How does the Brainstore Information

To a large degree, we are what we remember. We create our sense of self out of recollections of our experience, and we decide what to do in everyday situations on the basis of “what happened last time.” The information storage systems in our brains, and how we evaluate and make use of our memories, make us what we are.

There are three steps to memory storage: encoding, storage, and retrieval. These three functions work together so that we can remember what we learned in class, how to drive, or our cousin’s children’s names. A problem with any one of these systems can lead to a problem with memory.

Encoding is the term for how the brain stores away memories. The first step may happen in the hippocampus, which, together with the frontal cortex, analyzes information from the senses and decides whether a memory is worth recording. The hippocampus is thought to be involved in declarative memory and spatial memory. Declarative memories are the memories that can be put in words, such as the events of a summer vacation, or knowledge about calculus, if any. Spatial memory is thought to be that form of memory that describes one’s location in space. On the other hand, the amygdala plays a role in encoding memories of emotionally stressful events.

The hippocampi are a pair of small organs, shaped somewhat like seahorses, located in the left and right medial temporal lobes. People whose hippocampus is severely damaged generally cannot encode new declarative memories. However, it is still possible for a person without a functioning hippocampus to learn a new skill, such as jumping rope, because procedural memories are encoded through a different route(the basal ganglia and the cerebellum, probably). Spatial memory is also mediated by the hippocampus, and experiments on taxi-drivers have shown that the part of the hippocampus involved in navigation actually grows larger in experienced drivers.

The amygdalae are almond-shaped groups of neurons, and are also located in the medial temporal lobes. They hold a primary role in the encoding of emotional memories. Under perceived threat, the amygdalae send messages to the hypothalamus to activate the sympathetic nervous system, to the thalamic reticular nucleus to improve reflexes, and to other parts of the nervous system to generally prepare the organism to counter a threat. The amygdala also processes information from the senses, especially the sense of smell. It encodes those emotional memories that often modify the organism’s behavior. Research has shown that memories associated with strong emotional content tend to be retained longer than mere facts.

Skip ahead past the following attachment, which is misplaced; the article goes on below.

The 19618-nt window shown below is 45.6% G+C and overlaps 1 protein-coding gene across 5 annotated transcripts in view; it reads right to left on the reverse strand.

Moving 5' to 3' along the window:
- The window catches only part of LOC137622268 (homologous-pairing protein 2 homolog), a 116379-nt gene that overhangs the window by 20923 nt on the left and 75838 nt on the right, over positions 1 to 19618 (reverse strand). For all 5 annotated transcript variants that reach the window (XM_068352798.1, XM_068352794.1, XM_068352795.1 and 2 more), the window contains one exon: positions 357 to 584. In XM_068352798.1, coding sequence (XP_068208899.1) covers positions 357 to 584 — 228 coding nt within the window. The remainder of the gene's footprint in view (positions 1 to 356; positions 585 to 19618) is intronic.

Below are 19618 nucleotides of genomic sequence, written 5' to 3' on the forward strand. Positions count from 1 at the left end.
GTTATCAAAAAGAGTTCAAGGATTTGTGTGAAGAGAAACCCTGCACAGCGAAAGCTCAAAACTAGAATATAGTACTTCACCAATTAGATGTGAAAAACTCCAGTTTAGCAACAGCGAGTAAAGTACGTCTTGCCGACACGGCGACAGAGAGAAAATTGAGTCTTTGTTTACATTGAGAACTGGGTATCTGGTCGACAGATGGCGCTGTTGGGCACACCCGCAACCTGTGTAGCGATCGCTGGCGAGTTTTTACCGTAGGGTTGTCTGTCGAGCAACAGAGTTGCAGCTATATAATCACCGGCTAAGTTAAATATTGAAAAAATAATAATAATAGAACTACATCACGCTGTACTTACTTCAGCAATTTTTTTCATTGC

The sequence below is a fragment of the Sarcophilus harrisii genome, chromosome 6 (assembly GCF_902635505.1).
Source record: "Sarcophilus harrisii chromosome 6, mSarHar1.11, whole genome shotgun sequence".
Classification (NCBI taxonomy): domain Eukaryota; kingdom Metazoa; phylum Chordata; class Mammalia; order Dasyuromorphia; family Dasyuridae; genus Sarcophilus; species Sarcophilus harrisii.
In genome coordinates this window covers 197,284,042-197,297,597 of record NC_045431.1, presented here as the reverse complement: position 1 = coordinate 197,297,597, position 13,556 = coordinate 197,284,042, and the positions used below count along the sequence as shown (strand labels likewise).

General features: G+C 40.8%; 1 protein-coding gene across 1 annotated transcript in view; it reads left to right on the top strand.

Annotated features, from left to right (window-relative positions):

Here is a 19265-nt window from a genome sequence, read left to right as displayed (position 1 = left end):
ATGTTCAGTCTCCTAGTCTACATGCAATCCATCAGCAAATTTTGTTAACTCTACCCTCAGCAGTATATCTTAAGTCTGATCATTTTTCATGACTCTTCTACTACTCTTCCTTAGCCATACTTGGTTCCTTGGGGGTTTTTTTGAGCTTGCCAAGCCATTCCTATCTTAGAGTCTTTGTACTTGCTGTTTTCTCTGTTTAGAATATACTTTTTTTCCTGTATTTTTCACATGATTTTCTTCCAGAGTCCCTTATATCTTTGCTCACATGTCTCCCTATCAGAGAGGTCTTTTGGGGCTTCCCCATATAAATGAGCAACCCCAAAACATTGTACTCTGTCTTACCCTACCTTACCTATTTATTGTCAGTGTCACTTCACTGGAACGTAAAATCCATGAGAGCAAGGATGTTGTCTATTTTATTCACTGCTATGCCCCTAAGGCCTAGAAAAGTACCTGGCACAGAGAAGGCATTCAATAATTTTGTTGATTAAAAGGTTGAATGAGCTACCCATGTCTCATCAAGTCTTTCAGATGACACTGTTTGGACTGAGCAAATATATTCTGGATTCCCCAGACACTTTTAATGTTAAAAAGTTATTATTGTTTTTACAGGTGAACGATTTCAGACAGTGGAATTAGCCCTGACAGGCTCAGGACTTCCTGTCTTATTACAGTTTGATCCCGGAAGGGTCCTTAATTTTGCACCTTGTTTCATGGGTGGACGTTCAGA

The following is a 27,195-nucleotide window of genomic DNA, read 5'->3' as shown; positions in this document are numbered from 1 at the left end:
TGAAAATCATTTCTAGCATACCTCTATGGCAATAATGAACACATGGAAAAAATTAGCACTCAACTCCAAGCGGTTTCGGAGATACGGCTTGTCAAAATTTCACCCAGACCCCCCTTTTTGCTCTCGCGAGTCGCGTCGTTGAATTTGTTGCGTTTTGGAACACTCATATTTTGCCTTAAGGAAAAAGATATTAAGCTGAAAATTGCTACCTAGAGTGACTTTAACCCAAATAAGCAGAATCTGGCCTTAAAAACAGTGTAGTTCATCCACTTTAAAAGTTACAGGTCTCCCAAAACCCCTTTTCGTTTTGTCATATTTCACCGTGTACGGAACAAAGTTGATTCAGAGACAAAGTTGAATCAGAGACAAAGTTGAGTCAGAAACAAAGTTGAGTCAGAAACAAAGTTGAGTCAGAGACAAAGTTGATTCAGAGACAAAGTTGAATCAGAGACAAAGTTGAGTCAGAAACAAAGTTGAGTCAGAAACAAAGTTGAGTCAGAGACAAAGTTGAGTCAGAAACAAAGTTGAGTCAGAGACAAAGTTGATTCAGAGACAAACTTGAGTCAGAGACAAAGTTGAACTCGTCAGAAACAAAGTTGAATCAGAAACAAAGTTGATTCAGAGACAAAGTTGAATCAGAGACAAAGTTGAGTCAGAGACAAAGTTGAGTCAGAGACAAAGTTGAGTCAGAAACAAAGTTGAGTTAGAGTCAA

In any case, if information is encoded, it is encoded as an electrical charge in the synapses. Synapses are specialized junctions at which a neuron (a nerve cell) passes a message to another cell. The neuron releases a chemical that diffuses across a gap to the next cell, where it activates a receptor in the cell. The place where the chemical is released is the axon, the gap it diffuses across is the synapse, and the receptor is in the dendrite. Messages in the brain pass from the axon of one cell to the dendrite, the many-branched tree-like receptor, of the next cell this way, so that brain cells are connected in networks. The way the networks are connected is the stored information.

There are three types of stored information. They are sensory memory, short term memory and long term memory. Sensory memory is extremely short term, and outside of conscious control: it happens automatically. It is a sensory impression which is very accurate, but very brief, under two seconds at the most. Short term memory, though, is held somewhat longer, perhaps 30 seconds. It is sometimes called telephone memory, because it is the length of time one may be able to hold a phone number in mind before dialing. This is information in an active state, ready to be used.

Long term memory is what we think of as real memories: the first day of kindergarten, the birth of a child. Many scientists believe that long term memory involves an actual physical change in neurons which were once temporarily reconfigured by a short term memory. Processes involved in this permanent alteration might include rehearsal and association. Rehearsal is the way people learn lines of poetry, but it is also the way we learn the path to school. It’s
mental practice. Association is the connection of separate ideas into a complete concept, for example the spectrum of associations a person might have when he or she thinks of mother.

The way to have good information storage is to have a peaceful, predictable, but not dull life. Stress damages information storage, at least temporarily, and long term debilitating stress is believed to damage the hippocampus. On the other hand, exploring and exercise may improve its function. Many scientists believe that sleep is essential to good information storage. Physical trauma to the brain, such as repeated concussion, may also damage memory. Our memories are precious; fortunately, we know ways to preserve them.